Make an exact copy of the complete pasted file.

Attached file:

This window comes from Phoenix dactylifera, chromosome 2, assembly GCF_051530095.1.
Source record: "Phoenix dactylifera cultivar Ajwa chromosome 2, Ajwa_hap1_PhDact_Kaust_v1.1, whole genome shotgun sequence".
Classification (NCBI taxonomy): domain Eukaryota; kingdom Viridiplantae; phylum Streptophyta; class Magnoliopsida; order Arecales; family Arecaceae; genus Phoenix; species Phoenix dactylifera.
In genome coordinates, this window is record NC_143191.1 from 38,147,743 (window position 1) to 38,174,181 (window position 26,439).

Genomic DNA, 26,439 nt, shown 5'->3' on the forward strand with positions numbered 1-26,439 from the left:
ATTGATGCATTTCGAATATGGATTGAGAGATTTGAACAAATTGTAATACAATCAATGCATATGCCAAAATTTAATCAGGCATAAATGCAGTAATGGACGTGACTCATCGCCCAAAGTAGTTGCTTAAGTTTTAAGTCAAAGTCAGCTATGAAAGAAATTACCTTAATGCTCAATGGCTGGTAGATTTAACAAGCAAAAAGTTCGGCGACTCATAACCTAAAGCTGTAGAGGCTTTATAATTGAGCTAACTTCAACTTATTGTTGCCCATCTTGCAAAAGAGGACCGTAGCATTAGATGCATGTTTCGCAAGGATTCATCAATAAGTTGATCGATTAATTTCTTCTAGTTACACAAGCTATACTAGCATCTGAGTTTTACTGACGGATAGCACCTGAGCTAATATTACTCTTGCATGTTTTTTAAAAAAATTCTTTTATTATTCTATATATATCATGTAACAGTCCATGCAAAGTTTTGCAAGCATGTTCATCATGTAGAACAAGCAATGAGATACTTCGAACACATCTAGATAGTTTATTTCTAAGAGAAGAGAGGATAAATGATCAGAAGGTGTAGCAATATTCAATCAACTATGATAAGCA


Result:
This window comes from Phoenix dactylifera, chromosome 2, assembly GCF_051530095.1.
Source record: "Phoenix dactylifera cultivar Ajwa chromosome 2, Ajwa_hap1_PhDact_Kaust_v1.1, whole genome shotgun sequence".
Classification (NCBI taxonomy): domain Eukaryota; kingdom Viridiplantae; phylum Streptophyta; class Magnoliopsida; order Arecales; family Arecaceae; genus Phoenix; species Phoenix dactylifera.
In genome coordinates, this window is record NC_143191.1 from 38,147,743 (window position 1) to 38,174,181 (window position 26,439).

Genomic DNA, 26,439 nt, shown 5'->3' on the forward strand with positions numbered 1-26,439 from the left:
ATTGATGCATTTCGAATATGGATTGAGAGATTTGAACAAATTGTAATACAATCAATGCATATGCCAAAATTTAATCAGGCATAAATGCAGTAATGGACGTGACTCATCGCCCAAAGTAGTTGCTTAAGTTTTAAGTCAAAGTCAGCTATGAAAGAAATTACCTTAATGCTCAATGGCTGGTAGATTTAACAAGCAAAAAGTTCGGCGACTCATAACCTAAAGCTGTAGAGGCTTTATAATTGAGCTAACTTCAACTTATTGTTGCCCATCTTGCAAAAGAGGACCGTAGCATTAGATGCATGTTTCGCAAGGATTCATCAATAAGTTGATCGATTAATTTCTTCTAGTTACACAAGCTATACTAGCATCTGAGTTTTACTGACGGATAGCACCTGAGCTAATATTACTCTTGCATGTTTTTTAAAAAAATTCTTTTATTATTCTATATATATCATGTAACAGTCCATGCAAAGTTTTGCAAGCATGTTCATCATGTAGAACAAGCAATGAGATACTTCGAACACATCTAGATAGTTTATTTCTAAGAGAAGAGAGGATAAATGATCAGAAGGTGTAGCAATATTCAATCAACTATGATAAGCA